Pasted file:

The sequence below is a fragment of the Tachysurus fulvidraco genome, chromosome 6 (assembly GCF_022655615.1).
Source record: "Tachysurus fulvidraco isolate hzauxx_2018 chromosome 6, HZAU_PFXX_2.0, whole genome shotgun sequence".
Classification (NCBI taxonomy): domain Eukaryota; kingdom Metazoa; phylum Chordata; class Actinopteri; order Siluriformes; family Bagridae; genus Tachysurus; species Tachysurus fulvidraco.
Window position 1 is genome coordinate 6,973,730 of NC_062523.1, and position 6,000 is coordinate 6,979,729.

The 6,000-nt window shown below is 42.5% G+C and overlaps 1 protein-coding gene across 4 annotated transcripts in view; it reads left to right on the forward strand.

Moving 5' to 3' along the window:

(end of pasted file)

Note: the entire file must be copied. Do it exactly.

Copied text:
The sequence below is a fragment of the Tachysurus fulvidraco genome, chromosome 6 (assembly GCF_022655615.1).
Source record: "Tachysurus fulvidraco isolate hzauxx_2018 chromosome 6, HZAU_PFXX_2.0, whole genome shotgun sequence".
Classification (NCBI taxonomy): domain Eukaryota; kingdom Metazoa; phylum Chordata; class Actinopteri; order Siluriformes; family Bagridae; genus Tachysurus; species Tachysurus fulvidraco.
Window position 1 is genome coordinate 6,973,730 of NC_062523.1, and position 6,000 is coordinate 6,979,729.

The 6,000-nt window shown below is 42.5% G+C and overlaps 1 protein-coding gene across 4 annotated transcripts in view; it reads left to right on the forward strand.

Moving 5' to 3' along the window: